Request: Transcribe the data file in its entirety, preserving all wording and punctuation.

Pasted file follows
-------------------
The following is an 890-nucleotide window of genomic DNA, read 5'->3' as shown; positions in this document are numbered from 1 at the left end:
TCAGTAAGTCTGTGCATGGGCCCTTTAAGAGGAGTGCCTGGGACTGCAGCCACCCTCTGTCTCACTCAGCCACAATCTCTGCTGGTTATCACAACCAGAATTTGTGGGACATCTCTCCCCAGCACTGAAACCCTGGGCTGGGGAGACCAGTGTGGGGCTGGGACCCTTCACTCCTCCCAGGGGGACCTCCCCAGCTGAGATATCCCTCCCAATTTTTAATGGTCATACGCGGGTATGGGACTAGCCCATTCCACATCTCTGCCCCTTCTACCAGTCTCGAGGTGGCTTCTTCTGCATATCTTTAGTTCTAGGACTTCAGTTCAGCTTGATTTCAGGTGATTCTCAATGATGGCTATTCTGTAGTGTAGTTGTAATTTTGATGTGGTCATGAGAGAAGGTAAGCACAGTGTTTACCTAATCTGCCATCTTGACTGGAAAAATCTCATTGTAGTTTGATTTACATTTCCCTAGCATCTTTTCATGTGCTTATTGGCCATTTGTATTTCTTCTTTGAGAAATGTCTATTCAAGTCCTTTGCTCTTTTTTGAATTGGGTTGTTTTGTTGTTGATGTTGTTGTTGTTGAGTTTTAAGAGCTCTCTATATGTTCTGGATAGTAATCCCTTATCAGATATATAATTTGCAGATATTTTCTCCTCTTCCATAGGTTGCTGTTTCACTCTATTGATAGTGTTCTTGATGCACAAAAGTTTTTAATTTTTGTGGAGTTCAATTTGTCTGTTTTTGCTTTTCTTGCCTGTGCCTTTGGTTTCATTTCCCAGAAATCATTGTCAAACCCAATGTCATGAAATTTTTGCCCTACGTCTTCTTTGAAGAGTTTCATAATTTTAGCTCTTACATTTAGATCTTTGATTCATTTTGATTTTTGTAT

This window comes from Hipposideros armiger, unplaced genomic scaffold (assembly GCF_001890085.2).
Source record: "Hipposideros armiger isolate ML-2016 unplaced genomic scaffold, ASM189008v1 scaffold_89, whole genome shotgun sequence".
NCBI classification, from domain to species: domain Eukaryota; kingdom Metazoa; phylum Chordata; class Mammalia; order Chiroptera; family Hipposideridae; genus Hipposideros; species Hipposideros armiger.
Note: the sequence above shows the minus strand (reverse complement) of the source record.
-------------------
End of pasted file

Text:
The following is an 890-nucleotide window of genomic DNA, read 5'->3' as shown; positions in this document are numbered from 1 at the left end:
TCAGTAAGTCTGTGCATGGGCCCTTTAAGAGGAGTGCCTGGGACTGCAGCCACCCTCTGTCTCACTCAGCCACAATCTCTGCTGGTTATCACAACCAGAATTTGTGGGACATCTCTCCCCAGCACTGAAACCCTGGGCTGGGGAGACCAGTGTGGGGCTGGGACCCTTCACTCCTCCCAGGGGGACCTCCCCAGCTGAGATATCCCTCCCAATTTTTAATGGTCATACGCGGGTATGGGACTAGCCCATTCCACATCTCTGCCCCTTCTACCAGTCTCGAGGTGGCTTCTTCTGCATATCTTTAGTTCTAGGACTTCAGTTCAGCTTGATTTCAGGTGATTCTCAATGATGGCTATTCTGTAGTGTAGTTGTAATTTTGATGTGGTCATGAGAGAAGGTAAGCACAGTGTTTACCTAATCTGCCATCTTGACTGGAAAAATCTCATTGTAGTTTGATTTACATTTCCCTAGCATCTTTTCATGTGCTTATTGGCCATTTGTATTTCTTCTTTGAGAAATGTCTATTCAAGTCCTTTGCTCTTTTTTGAATTGGGTTGTTTTGTTGTTGATGTTGTTGTTGTTGAGTTTTAAGAGCTCTCTATATGTTCTGGATAGTAATCCCTTATCAGATATATAATTTGCAGATATTTTCTCCTCTTCCATAGGTTGCTGTTTCACTCTATTGATAGTGTTCTTGATGCACAAAAGTTTTTAATTTTTGTGGAGTTCAATTTGTCTGTTTTTGCTTTTCTTGCCTGTGCCTTTGGTTTCATTTCCCAGAAATCATTGTCAAACCCAATGTCATGAAATTTTTGCCCTACGTCTTCTTTGAAGAGTTTCATAATTTTAGCTCTTACATTTAGATCTTTGATTCATTTTGATTTTTGTAT

This window comes from Hipposideros armiger, unplaced genomic scaffold (assembly GCF_001890085.2).
Source record: "Hipposideros armiger isolate ML-2016 unplaced genomic scaffold, ASM189008v1 scaffold_89, whole genome shotgun sequence".
NCBI classification, from domain to species: domain Eukaryota; kingdom Metazoa; phylum Chordata; class Mammalia; order Chiroptera; family Hipposideridae; genus Hipposideros; species Hipposideros armiger.
Note: the sequence above shows the minus strand (reverse complement) of the source record.